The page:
How to Meditate When All The Other Techniques Don’t Work
I suffered from GAD (Generalized Anxiety Disorder) for more than 7 years, and the worst part is that I’ve found out about it in the last year. I’ve spent days and weeks of constant worrying and over thinking without realizing that I am “digging my own grave”.
I spent my nights reading articles to help me win at anxiety, and I spent my days trying to implement the advice I found. And you probably already know that in almost every article about mental disorders, meditation is a must-do.
And it’s true.
But in the beginning, it was so damn hard for me to meditate. I tried every possible technique that Google “knows”, but nothing helped. From counting breaths, to mantras and dancing meditation, but none of these helped me hold my focus for more than 10 seconds. Because of this I was forced to think of another technique. And I did.
If you ask me, I believe my focus was always lost because of one thing: my mind getting used to the technique. Or in other words, if I used the counting method, I would count to 5 and then my brain continued the counting automatically. The same goes for mantras; practicing meditation with mantras was useless because after 10 seconds my brain acted like it had a repeat button. That’s when I realized that I needed to “invent” something that will hold my focus for longer than 5 seconds.
If I had to name my meditation technique, it would be called Temporary Technique for a Better Focus.
My meditation technique requires ascending (and descending) counting of your inhale/exhale length.. Because I don’t know how to explain this vividly, let me give you an example:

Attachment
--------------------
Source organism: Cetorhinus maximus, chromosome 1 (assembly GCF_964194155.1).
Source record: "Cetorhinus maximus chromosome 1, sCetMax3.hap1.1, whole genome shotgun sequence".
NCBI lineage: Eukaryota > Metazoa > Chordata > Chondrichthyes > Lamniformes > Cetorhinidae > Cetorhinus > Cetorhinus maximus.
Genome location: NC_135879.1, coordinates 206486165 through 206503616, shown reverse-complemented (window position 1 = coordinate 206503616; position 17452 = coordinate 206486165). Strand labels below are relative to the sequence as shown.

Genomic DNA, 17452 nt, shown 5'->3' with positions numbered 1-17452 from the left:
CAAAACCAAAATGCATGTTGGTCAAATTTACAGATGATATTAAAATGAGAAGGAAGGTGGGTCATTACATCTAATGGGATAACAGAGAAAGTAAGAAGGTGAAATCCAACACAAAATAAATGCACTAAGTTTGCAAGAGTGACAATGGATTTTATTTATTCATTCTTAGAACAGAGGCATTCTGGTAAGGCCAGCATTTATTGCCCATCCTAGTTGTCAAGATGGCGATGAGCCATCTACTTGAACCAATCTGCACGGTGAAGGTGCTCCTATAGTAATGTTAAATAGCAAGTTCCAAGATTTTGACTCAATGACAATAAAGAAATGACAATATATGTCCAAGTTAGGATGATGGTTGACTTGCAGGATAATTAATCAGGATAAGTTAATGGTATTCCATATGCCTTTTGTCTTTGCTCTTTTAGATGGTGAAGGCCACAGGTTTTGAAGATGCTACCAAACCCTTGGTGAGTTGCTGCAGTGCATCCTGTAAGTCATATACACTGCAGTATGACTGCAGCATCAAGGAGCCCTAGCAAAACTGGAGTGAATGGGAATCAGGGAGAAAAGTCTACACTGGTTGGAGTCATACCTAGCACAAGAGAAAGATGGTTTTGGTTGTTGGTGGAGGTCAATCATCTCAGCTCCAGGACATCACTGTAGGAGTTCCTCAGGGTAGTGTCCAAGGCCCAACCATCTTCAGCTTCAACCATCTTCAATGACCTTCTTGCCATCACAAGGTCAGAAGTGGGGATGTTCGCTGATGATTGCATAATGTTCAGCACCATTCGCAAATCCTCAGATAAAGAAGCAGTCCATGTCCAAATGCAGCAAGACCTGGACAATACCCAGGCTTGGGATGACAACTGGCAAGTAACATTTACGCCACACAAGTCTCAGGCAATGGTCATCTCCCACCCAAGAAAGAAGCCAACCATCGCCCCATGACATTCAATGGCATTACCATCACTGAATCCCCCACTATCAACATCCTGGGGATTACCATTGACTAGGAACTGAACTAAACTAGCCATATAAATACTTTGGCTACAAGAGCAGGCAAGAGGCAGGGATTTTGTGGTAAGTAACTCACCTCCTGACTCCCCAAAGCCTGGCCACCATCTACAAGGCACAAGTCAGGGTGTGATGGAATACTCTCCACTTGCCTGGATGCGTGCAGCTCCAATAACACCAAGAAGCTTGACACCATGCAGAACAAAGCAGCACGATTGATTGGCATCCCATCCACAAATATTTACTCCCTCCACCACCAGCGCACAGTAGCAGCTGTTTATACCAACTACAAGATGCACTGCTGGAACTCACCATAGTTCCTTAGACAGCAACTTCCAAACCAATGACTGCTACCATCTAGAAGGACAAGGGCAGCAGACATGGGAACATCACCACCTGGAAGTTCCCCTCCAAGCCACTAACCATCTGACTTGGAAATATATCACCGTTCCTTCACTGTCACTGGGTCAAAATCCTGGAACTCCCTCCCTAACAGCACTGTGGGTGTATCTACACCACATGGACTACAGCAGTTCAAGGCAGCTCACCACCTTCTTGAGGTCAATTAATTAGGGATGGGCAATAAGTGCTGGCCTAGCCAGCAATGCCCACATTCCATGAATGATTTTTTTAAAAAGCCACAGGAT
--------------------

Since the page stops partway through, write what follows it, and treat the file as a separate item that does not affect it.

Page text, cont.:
You start with 1 second long inhale, followed by a 2 second long exhale; then you continue with inhaling for 2 seconds, and exhaling for 3 seconds. Or simply:
Inhale 1 second, Exhale 2 seconds; Inhale 2 seconds, Exhale 3 seconds; Inhale 3 seconds, Exhale 4 seconds; Inhale 4 seconds, Exhale 5 seconds; and now descending: Inhale 5 seconds, Exhale 4 seconds; Inhale 4 seconds, Exhale 3 seconds….
Got it? Counting the length of my breaths like this really helped me stay focused. I believe it’s because the number was always different and my mind couldn’t do it on “repeat”.
And after only a few days of practicing this meditation technique, my focus was improved and I was able to meditate in more common ways. And that’s what we all aim for, right?
I must mention that there is a reason for me sharing this technique. A friend of mine suffered from a deep stance of PTSD, and it helped her the way it helped me. That inspired me to write a book about this.
But then I remembered; I recovered from anxiety thanks to the like-minded people on DumbLittleMan and other sites, who shared their personal and inspirational stories in order to help others. And the chances to help others are indeed higher with sharing the technique here, than writing a book that only few will read, probably.
So please, let me know if this meditation technique is helping you when your focus isn’t. Or even better, share your own meditation technique and be one of those who helped others. Karma matters.